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Alcohol after stroke fact sheet

What you need to know

  • After a stroke, your doctor can tell you:
    • If and when you can drink alcohol.
    • How much alcohol you can drink.
  • Drinking alcohol can increase your risk of having another stroke.
  • Alcohol can increase the impact of changes to speech, thinking, vision and balance caused by your stroke. If fatigue is an issue for you, alcohol may make it worse.
  • Alcohol can interfere with some medicines. It can be harmful if you are taking warfarin.

 

Alcohol and stroke risk

High blood pressure, atrial fibrillation (AF), being overweight and uncontrolled diabetes all increase your risk of having another stroke.

High blood pressure. Drinking too much alcohol can lead to high blood pressure.

Atrial fibrillation (AF) is a heart condition. When you have AF, your heart beats fast and out of rhythm.

Drinking alcohol increases your risk of developing AF. If you have AF, alcohol causes more frequent episodes of AF. If you have AF, talk with your doctor about alcohol.

Unhealthy weight. Reducing the amount of alcohol you drink will help you get to and maintain a healthy weight.

Uncontrolled diabetes. Drinking alcohol can make it harder to control blood sugar levels.

 

Stroke impacts

Drinking alcohol can increase the impact of changes to speech, thinking, vision and balance caused by your stroke. If fatigue is an issue for you, alcohol may make it worse.

A healthy lifestyle helps you make a good recovery from stroke:

  • Be active.
  • Eat healthy food.
  • Be a healthy weight.
  • Don't smoke.
  • If you drink alcohol, only drink how much your doctor says is safe for you.

Stroke medicines

Alcohol can interfere with some medicines. It can be harmful if you are taking warfarin. Warfarin is a blood-thinning medicine.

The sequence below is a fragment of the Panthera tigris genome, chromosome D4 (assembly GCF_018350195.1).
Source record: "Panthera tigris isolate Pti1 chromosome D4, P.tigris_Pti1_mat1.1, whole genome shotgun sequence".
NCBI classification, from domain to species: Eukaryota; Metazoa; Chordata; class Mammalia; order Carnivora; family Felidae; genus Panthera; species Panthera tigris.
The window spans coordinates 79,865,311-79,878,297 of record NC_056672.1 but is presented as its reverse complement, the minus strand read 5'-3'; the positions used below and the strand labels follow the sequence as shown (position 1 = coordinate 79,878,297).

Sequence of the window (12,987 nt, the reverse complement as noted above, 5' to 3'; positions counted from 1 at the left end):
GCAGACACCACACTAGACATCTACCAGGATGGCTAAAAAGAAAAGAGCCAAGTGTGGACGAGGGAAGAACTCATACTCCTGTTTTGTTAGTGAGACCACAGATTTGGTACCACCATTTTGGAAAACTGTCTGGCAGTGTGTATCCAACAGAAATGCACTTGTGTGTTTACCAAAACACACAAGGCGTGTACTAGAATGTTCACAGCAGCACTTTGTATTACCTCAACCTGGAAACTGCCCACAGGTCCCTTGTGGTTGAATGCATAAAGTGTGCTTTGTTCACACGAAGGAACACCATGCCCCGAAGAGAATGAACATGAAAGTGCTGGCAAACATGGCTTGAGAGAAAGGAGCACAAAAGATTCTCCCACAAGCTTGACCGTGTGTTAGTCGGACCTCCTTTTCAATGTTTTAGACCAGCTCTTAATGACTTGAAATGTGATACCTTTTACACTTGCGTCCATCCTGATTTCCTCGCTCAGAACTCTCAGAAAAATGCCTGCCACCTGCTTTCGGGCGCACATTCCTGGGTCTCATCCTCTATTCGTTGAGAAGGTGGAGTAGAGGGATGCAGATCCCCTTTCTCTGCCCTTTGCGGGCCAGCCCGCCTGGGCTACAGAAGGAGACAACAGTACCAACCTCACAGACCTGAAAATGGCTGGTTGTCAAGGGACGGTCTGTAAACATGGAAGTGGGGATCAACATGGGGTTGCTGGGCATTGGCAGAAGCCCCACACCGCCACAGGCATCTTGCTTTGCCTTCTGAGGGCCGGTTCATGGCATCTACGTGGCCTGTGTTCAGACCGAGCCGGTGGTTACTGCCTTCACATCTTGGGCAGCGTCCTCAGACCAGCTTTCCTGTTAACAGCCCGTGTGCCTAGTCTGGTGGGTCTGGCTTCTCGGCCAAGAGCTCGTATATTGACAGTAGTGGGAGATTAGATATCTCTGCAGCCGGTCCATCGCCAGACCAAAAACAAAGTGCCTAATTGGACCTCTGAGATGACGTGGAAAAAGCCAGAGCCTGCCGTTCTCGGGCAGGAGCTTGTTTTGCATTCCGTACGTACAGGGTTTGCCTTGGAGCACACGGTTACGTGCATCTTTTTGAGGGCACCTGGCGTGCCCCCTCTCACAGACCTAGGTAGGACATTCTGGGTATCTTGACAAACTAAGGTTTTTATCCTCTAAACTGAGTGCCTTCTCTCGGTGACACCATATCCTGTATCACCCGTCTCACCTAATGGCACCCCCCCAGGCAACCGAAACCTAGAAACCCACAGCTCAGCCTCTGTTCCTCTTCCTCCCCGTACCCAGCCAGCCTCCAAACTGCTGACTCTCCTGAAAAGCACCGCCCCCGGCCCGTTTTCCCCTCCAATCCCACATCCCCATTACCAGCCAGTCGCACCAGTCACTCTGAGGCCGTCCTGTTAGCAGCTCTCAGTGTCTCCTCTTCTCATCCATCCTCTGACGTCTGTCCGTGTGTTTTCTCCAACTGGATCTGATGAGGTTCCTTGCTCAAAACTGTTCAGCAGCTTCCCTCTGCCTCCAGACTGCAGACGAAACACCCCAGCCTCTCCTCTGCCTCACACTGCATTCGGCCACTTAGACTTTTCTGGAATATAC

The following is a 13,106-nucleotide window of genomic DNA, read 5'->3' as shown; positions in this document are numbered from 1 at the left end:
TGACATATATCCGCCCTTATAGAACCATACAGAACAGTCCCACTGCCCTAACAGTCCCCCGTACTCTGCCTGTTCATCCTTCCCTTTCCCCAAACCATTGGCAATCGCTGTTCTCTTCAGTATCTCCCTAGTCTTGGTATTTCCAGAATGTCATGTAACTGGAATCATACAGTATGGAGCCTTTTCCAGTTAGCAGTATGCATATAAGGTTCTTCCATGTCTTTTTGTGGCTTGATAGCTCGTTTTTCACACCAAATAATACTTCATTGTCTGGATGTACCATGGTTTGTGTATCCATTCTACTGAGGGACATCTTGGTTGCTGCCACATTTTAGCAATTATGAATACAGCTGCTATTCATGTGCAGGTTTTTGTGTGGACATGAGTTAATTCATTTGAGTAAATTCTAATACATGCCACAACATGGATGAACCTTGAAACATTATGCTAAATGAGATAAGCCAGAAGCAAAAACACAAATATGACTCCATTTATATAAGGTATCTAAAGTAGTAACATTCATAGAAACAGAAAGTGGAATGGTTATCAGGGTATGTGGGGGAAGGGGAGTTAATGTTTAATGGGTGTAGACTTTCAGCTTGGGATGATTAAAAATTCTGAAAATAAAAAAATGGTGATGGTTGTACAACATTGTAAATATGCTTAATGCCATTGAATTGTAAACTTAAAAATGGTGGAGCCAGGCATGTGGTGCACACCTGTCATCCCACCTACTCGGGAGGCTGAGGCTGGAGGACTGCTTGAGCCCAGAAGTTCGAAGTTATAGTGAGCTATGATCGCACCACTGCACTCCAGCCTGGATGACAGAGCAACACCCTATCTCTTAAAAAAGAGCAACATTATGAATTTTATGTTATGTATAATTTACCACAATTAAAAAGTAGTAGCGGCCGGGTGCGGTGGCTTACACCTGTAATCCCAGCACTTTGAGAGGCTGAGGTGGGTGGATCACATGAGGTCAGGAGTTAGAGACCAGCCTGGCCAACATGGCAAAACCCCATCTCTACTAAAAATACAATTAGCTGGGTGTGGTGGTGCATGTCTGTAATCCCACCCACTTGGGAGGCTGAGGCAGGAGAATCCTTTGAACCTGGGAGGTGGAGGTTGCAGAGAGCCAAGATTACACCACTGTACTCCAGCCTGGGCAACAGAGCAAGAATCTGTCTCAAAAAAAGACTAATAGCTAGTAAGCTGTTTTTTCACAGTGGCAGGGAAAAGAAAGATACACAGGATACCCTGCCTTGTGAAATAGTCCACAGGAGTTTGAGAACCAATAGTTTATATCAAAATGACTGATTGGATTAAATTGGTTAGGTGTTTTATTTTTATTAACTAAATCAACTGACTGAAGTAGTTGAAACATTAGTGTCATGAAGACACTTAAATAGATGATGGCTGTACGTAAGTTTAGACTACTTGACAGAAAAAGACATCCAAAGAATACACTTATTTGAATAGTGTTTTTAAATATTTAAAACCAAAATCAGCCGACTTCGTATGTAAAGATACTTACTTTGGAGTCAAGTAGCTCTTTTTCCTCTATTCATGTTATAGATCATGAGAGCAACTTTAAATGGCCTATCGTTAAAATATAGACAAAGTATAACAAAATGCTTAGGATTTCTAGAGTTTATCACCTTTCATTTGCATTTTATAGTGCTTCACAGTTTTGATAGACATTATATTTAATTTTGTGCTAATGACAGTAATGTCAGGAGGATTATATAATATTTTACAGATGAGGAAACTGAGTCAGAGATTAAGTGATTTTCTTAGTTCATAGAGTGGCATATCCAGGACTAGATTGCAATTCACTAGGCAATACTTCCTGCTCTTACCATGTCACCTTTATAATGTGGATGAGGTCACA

Talk with your doctor

Your doctor can give you advice on alcohol and your stroke risk, medicines and impacts.

Your doctor can tell you:

  • If and when you can drink alcohol.
  • How much alcohol you can drink.

 

Advice for healthy people

The Australian Guidelines say:

To reduce the risk of harm from alcohol-related disease or injury, healthy men and women should have no more than 10 standard drinks a week and no more than 4 standard drinks on any one day. *

The less you drink, the lower your risk of harm from alcohol.

The Guidelines are for healthy people. Talk with your doctor about what is safe for you.

*This advice is current at time of printing June 2021.  For the most up-to-date advice, visit nhmrc.gov.au/health-advice/alcohol

 

Standard drinks

Spirits: 30 ml of spirits with 40% alcohol by volume is 1 standard drink.

Beer: A 285 ml glass of full-strength beer is 1.1 standard drinks. A 285 ml glass of low-strength beer is 0.6 standard drinks. 285 ml is a small glass of beer.

Wine: 100 ml of wine or champagne is about 1 standard drink. The average glass in restaurants and pubs is 150 ml.

The label states how many standard drinks are in the bottle.

What is a standard drink, and what does a standard drink look like? 1.0 standard drinks = 375 mL bottle of mid strength beer (3.5%), or 100 mL of red wine (13%), or 30 mL nip of spirits (40%)


Drinking less

Start by keeping a diary of when and how much you drink. In social situations:

  • Drink slowly and make every second drink a non-alcoholic drink. Choose sparkling water rather than a sugary drink.
  • Drink low-alcohol drinks such as light beer.

Some people will encourage you to drink more alcohol. Say “I’m not drinking” or “I’ve had one already thanks”. You don’t need to explain or justify your decision not to drink alcohol.

For strategies and tips on drinking less, visit hellosundaymorning.org

 

More help

StrokeLine's health professionals provide information, advice, support and referral. StrokeLine's practical and confidential advice will help you manage your health better and live well.

Call 1800 STROKE (1800 787 653).
Email strokeline@strokefoundation.org.au

Join Australia's largest stroke community for information and support at enableme.org.au.

Talk with your doctor about how to cut down or stop drinking alcohol. Treatment and counselling services are available face to face, by telephone or online.

Counselling Online is a free and confidential service that provides support to people affected by alcohol or drug use.

Download the Alcohol after stroke fact sheet (PDF 712 KB)

For more information visit the EnableMe resource topics on Food and nutrition and Prevention.